Indie developer Vlambeer, creator of titles such as Luftrausers and Nuclear Throne, is attempting to get yet another clone of its game Ridiculous Fishing pulled from the Google Play store, Vlambeer co-founder Rami Ismail confirmed to Polygon today.
Google Play currently features a game called Ridiculous Fishing Free, listed by developer hesangci. While Vlambeer's authentic title is available for $2.99, hesangci's game has no charge. In addition to featuring the game's artwork, its description is a direct copy of Vlambeer's, even going as far as to include the developer's name in praise. It's dated Dec. 8.
Speaking with Polygon via email, Ismail said that the developer has already contacted Google with a DMCA takedown.
"It's pretty much the only recourse we have as developers, when this sort of thing happens," Ismail said.
Hesangci appears to have copied at least one other game, Doodle Army by Appsomniacs, in the same manner. Google Play's policies specifically prohibit developers from creating products that pass themselves off as another app or service; copyright infringement is also clearly discussed as unacceptable behavior. We've contacted Google for comment and will update accordingly.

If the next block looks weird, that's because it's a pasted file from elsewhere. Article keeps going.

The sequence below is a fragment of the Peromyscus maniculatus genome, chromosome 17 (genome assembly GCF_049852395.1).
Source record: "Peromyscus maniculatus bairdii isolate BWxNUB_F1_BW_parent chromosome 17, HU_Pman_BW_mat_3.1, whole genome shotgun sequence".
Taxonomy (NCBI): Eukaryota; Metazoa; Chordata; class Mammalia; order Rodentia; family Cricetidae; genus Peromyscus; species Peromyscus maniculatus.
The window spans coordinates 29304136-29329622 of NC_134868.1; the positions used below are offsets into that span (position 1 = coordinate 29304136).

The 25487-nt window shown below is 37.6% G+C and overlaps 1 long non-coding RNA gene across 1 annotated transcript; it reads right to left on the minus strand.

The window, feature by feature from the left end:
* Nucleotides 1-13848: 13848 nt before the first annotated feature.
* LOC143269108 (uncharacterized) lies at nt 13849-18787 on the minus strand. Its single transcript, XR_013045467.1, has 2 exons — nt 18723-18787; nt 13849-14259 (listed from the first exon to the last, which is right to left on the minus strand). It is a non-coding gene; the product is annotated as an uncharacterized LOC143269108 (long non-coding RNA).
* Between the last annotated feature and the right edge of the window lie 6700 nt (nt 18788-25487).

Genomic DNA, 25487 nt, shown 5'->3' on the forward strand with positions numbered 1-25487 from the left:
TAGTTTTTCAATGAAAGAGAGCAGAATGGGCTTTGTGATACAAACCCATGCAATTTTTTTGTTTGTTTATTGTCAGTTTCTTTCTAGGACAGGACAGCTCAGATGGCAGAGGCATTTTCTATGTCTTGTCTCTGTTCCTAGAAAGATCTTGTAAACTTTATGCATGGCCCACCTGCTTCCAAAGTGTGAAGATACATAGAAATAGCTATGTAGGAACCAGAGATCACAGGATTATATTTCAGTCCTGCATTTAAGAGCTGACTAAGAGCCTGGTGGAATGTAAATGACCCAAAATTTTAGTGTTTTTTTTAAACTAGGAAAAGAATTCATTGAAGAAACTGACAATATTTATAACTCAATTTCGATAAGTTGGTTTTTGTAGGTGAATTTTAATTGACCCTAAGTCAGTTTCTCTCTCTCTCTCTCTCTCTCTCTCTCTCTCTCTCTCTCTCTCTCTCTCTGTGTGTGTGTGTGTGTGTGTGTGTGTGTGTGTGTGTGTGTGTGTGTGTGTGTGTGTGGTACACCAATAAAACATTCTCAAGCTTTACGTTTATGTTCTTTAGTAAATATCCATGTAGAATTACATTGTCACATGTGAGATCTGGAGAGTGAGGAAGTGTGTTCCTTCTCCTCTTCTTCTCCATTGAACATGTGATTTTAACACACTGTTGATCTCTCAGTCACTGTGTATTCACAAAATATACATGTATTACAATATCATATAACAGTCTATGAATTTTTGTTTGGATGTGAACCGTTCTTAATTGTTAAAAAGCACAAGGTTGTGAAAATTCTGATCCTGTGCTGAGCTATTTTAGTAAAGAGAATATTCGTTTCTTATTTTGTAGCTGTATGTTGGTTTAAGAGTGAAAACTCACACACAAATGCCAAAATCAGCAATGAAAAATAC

This is hardly the first time Vlambeer has dealt with copies of its work, especially in regards to Ridiculous Fishing. Ismail said that this particular instance is not quite as bad as the situations they've dealt with before, but that it still elicits a response that's "somewhere between a pained grunt and a long sigh."
"Normally, we're sad that someone who could be making unique games is instead making copies of our games," Ismail said. "In this case, it seems it's a literal copy-paste job. It also helps that our game is already available at this point — so this clone doesn't hurt us as much."
Ismail added that Vlambeer has learned to avoid these problems by being as open as possible about development. The "dozens" of clones that have popped up of Vlambeer's current project, Nuclear Throne, have had little effect because of the game's large community.
"Opening up our development with livestreams and weekly updates for that project has proven a tremendous shield to those that would want to cynically profit from our work — they can't keep up with the updates, and they can't get ahead of us because they don't really know what makes the game tick," Ismail said. "They just know how to copy."